Net sales increased 3.9% to $9.8 billion, compared to net sales of $9.4 billion in Q2 2022. Importantly, the quarter was highlighted by growth in market share of both highly consumable and nonconsumable product sales, as well as accelerating unit share growth, all of which we believe is a testament to the improvements and actions I mentioned earlier. With that said, our core customers continue to tell us they feel financially constrained, which we believe contributed to a slight decrease of 0.1% in same-store sales in Q2. While customer traffic was negative during the quarter, it did improve sequentially each period.

The decrease in traffic was essentially offset by an increase in average ticket, which was primarily driven by the impact of inflation. From a monthly cadence perspective, same-store sales growth was strongest and positive in May before declining in June and July. We have seen this trend continue into August with negative comp sales through the first half of the month. This decline has been driven primarily by lower average ticket as we lap the more significant price increases from 2022.

While we are not satisfied with the comp sales, we are encouraged by the improvements we saw in overall market share gains and customer traffic during the second quarter, which further support our belief that our actions are resonating with customers. However, we expect continued pressure in the sales line for the duration of this year, particularly in discretionary sales as our customer focuses more on buying for need. With sales and shrink not where we want them to be, we have evolved how we are thinking about the rest of 2023. Our improved execution is driving increased customer satisfaction, and we want to accelerate this progress to serve our customers even better as we head into the holiday season as well into 2024 and beyond.

As a result, we have made some important changes and have additional plans to more [Technical difficulty] return to the position of strength from which we are accustomed to operating, which are collectively focused on driving sales and lowering our cost to serve. First, we are strategically accelerating the rightsizing of our inventory position by expanding promotional markdowns, primarily in our nonconsumable products. While we expect this to result in an operating profit headwind of approximately $95 million in the back half of the year, we believe it will drive traffic and also more quickly reduce excess inventory. We believe this rightsizing supports our operating priority of enhancing our position as a low-cost operator and that it will accelerate improvement in a number of areas, including store and supply chain efficiencies as well as shrink, damages and cash flow.

Next, we are increasing our planned investment in incremental retail labor from approximately $100 million this year to approximately $150 million. We like the returns we have seen on this investment to date and believe that this additional investment will support acceleration of our progress and allow us to continue driving in-store improvements through the back half of the year and to begin next year in an even stronger position. Finally, with our strong and growing store base of nearly 20,000 stores, we also plan to invest up to $25 million in other areas such as an improved inventory demand forecasting tool to better support our stores and distribution centers while lowering our cost to serve. Collectively, we believe these investments and actions will further strengthen our position and more quickly restore the strong execution that allows us to deliver on our unique value and convenience proposition for our customers.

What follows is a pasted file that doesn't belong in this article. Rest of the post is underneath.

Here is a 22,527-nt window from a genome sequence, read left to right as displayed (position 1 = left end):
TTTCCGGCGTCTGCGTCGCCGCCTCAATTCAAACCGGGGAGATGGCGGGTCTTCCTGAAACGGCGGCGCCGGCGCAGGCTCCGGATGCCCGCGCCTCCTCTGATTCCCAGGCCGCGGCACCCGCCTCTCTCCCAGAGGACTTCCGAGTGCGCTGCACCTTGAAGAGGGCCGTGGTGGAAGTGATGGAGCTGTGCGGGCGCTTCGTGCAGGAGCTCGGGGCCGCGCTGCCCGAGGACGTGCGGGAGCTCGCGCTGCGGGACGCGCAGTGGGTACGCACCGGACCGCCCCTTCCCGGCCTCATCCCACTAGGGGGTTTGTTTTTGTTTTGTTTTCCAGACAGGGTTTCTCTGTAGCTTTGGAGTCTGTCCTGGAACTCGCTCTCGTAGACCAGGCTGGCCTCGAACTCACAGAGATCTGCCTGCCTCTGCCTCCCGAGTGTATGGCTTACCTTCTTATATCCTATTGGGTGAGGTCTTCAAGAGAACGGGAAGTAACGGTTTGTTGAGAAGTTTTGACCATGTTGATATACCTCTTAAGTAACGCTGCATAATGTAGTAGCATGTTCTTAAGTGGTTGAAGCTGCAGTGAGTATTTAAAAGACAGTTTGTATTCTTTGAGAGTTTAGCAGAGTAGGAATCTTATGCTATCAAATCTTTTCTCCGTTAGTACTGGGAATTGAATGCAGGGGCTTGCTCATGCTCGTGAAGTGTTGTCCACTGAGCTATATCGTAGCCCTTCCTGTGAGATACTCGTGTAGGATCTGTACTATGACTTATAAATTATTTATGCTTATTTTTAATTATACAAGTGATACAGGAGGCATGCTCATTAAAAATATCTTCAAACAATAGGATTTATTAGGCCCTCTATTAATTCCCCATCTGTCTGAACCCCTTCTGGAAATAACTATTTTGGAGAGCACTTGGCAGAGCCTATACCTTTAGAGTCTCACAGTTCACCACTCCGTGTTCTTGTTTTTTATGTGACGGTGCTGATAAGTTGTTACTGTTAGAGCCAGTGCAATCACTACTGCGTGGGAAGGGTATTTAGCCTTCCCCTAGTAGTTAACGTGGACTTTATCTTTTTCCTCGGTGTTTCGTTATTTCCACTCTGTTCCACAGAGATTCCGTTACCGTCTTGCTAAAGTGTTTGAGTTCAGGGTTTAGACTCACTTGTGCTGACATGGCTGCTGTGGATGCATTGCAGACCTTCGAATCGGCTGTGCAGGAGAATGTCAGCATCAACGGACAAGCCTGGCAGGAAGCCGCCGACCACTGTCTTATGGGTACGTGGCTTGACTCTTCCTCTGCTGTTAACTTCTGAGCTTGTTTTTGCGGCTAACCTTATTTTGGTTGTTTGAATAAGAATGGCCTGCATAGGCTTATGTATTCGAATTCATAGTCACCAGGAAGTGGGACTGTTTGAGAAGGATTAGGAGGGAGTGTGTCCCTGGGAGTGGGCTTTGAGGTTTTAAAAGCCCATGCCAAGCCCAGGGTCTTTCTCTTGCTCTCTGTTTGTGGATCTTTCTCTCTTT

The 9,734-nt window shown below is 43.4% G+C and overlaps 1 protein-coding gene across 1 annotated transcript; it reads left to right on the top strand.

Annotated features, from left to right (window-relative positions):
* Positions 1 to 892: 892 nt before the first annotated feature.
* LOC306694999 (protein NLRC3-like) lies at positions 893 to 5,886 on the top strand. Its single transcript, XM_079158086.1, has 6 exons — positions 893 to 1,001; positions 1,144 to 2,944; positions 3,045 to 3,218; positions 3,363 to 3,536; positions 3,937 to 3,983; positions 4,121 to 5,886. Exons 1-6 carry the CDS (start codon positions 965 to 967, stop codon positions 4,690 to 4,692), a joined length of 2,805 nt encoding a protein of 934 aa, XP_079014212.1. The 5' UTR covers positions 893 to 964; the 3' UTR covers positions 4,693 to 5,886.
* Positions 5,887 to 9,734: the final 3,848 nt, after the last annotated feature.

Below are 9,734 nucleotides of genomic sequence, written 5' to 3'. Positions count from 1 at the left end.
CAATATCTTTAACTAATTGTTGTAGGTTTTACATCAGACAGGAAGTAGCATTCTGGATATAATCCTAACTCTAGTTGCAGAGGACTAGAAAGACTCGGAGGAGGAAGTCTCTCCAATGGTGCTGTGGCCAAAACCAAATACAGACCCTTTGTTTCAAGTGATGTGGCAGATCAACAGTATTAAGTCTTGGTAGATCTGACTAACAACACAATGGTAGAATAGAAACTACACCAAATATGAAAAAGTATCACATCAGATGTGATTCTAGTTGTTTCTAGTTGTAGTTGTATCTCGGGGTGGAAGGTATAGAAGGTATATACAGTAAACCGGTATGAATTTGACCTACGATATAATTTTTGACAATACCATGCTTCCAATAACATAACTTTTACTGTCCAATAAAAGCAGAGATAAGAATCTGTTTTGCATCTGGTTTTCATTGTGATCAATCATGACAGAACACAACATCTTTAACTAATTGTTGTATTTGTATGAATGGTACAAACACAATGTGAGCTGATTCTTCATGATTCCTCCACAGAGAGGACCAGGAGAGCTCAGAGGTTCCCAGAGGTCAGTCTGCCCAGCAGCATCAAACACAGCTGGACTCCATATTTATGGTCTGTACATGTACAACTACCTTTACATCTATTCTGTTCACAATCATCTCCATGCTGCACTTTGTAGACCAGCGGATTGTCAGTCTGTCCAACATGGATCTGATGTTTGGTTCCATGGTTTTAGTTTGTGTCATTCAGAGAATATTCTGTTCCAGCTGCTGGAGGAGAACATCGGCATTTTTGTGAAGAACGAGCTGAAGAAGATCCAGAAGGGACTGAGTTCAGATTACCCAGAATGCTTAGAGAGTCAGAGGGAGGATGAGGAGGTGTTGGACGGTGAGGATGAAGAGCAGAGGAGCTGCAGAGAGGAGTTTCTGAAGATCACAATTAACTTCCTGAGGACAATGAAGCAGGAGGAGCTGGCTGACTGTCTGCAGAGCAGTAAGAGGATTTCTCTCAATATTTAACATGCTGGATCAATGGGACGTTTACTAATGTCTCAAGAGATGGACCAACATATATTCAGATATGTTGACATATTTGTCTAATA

Importantly, all of these actions align with and support our DG Forward strategy. We are managing this business for the long term and our mission of serving others is unchanged. Our vision for the future is clear as we seek to be a force for opportunity for our customers, associates, communities, and shareholders. And we will focus relentlessly on delivering the value and convenience our customers expect and returning to the position of operational excellence that we expect of ourselves.

We operate in one of the most attractive sectors in retail and this model is resilient and strong. We have a multitude of strategic initiatives to drive future growth, which I will discuss in more detail shortly. Now, I’d like to turn the call over to Kelly.

Kelly DiltsChief Financial Officer

Thank you, Jeff, and good morning, everyone. I want to say again that all of us at Dollar General are heartbroken over the Jacksonville tragedy and our thoughts remain with all of those impacted. Now, let me take you through some of the important financial details. Unless we specifically note otherwise, all comparisons are year over year, all references to EPS refer to diluted earnings per share and all years noted refer to the corresponding fiscal year.

Jeff already discussed sales, so I’ll start with gross profit. For Q2, gross profit as a percentage of sales was 31.1%, a decrease of 126 basis points. This decrease was primarily attributable to lower markups, as well as increases in shrink, markdowns and inventory damages, and a greater proportion of sales coming from the consumables category. These were partially offset by a decreased LIFO provision and decreased transportation costs.